We are sure you have seen the commercials already- a shiny car coasting down an open road, followed by a graphic that breaks down affordable monthly payments, and finally, an eager and attractive salesperson who promises to take care of your car-buying needs all weekend-long. President’s Day Weekend is here and if you’re in the market to buying a car, you should keep a few things in mind.
Whether you’re financing or buying a car outright, be sure to budget the cost of purchasing and maintaining a new car. Depending on the model of your car, regular maintenance can get costly. Don’t forget to also factor in monthly insurance payments when thinking about the amount you will pay every month. Talk to your Nulty insurance agent prior to making your purchase—your agent can offer advice and maybe even refer you to a dealership with great options. It is also wise to talk to your Nulty agent about obtaining insurance before zipping off the lot. Most auto policies provide a grace period of three days.
Leverage your options
Shop around to find the best options and use the internet to your advantage. If you have a car model in mind, search for prices online and compare them to the dealership’s prices. MSN Auto also offers this– don’t talk about financing and trade-ins until you settle on a price. You won’t be able to leverage all opportunities to get the best overall price if you show all of your cards.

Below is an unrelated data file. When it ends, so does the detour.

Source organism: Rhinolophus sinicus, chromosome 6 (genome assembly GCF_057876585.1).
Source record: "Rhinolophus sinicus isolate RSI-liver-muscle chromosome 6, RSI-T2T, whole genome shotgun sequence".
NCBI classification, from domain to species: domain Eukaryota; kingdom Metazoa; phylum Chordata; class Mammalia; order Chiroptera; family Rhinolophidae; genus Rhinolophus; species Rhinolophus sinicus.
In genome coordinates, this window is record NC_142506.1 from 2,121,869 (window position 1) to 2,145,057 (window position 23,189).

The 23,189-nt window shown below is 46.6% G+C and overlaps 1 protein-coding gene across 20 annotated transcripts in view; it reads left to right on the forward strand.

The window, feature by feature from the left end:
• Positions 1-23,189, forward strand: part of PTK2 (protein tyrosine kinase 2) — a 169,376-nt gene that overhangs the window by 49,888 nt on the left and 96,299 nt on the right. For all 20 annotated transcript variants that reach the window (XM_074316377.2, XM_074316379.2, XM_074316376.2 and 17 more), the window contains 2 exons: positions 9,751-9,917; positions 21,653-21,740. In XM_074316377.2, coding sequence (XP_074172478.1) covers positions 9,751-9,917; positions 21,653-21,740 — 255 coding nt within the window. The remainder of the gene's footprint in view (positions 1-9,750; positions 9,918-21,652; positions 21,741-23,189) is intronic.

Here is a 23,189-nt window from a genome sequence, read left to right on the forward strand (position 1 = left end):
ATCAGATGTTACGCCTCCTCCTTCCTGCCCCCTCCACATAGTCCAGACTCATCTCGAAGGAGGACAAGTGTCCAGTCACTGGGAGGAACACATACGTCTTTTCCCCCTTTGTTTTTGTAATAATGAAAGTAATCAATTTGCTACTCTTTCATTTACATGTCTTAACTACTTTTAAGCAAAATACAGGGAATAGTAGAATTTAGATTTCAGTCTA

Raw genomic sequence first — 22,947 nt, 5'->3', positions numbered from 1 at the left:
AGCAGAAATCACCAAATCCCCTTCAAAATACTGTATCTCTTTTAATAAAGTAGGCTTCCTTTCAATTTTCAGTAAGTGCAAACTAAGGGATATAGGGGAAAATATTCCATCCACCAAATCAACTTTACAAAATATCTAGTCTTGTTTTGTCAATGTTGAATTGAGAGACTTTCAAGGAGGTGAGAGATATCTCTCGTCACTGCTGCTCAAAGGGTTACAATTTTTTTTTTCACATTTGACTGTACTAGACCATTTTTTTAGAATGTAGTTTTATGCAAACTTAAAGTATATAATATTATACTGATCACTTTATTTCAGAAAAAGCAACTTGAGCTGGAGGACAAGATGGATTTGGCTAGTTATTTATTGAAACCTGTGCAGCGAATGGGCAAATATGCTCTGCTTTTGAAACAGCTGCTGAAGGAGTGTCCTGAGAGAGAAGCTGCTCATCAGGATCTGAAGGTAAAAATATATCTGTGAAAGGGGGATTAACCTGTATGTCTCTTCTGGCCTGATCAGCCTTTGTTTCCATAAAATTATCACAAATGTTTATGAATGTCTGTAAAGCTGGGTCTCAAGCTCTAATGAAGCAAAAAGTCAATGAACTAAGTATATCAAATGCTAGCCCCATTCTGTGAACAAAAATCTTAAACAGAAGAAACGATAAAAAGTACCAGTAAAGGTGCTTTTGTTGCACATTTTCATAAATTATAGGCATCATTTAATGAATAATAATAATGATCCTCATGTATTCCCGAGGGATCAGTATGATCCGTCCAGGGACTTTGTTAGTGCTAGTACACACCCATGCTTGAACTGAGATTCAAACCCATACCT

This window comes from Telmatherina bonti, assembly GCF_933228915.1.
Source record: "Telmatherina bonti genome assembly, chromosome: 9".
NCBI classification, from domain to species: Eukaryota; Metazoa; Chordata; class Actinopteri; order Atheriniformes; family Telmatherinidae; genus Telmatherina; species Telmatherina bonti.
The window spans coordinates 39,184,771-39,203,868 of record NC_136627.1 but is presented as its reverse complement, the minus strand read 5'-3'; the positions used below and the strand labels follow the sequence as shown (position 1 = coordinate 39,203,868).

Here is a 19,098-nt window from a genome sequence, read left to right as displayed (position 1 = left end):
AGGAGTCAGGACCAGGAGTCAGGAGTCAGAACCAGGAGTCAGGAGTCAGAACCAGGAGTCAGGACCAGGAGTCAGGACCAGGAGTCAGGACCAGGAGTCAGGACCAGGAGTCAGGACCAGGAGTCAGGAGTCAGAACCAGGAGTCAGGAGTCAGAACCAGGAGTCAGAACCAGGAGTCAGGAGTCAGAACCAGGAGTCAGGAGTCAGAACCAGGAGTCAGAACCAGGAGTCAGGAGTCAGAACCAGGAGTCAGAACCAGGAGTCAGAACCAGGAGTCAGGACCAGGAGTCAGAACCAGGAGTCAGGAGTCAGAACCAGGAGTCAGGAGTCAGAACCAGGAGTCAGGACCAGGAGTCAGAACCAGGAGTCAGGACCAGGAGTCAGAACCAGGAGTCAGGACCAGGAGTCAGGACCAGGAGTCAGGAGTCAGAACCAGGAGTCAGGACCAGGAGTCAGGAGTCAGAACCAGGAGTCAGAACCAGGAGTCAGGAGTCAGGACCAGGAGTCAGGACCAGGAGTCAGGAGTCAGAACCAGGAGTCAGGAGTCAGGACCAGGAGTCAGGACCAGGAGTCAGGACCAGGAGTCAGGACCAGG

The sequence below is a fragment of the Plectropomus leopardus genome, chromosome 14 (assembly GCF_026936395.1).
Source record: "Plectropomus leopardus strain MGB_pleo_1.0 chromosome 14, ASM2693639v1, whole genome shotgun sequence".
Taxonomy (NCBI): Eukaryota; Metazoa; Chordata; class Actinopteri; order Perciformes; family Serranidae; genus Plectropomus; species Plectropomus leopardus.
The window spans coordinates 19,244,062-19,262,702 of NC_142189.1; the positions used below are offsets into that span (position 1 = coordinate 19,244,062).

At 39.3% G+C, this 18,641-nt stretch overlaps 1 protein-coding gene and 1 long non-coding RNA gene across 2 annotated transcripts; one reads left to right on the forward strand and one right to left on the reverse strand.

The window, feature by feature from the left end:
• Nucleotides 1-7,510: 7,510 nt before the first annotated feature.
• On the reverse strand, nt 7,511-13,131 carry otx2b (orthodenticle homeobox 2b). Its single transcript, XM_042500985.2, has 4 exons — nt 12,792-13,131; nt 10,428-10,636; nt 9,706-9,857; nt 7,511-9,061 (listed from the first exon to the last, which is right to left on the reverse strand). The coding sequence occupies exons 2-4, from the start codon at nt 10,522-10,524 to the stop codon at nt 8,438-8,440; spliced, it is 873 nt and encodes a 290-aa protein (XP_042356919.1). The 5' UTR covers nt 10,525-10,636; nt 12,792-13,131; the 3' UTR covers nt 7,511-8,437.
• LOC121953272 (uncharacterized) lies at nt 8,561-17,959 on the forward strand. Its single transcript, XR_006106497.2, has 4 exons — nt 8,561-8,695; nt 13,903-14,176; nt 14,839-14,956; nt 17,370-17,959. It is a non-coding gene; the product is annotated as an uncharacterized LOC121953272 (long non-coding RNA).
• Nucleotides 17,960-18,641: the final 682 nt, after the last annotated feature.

Shop around when it comes to financing also. Ask your friends about their last car purchase and financing options. If you are a member of a credit union, your credit union may offer low interest rates on a car loan. Finally, if you go through the dealership to finance, read through your agreement thoroughly. Don’t be afraid to ask questions about charges and fees you aren’t familiar or comfortable with—negotiate.
Looking to rack up those Credit Card Points? You’re limited.
If you don’t have money for a down payment and you’re thinking of using your credit card, you should reconsider your timing and do a little more saving. Essentially, you would end up paying more than what you negotiated with the car salesperson, after interest charges. For others, using a credit card towards the purchase of a new car is a way to rack up on rewards points. If this is your aim, be prepared to pay the balance on the card before your next billing cycle so you don’t incur hefty interest charges. Also, most dealers are charged a merchant fee of 1.5% to 3%, so you may feel resistance from some dealers when you slap the plastic down on the table.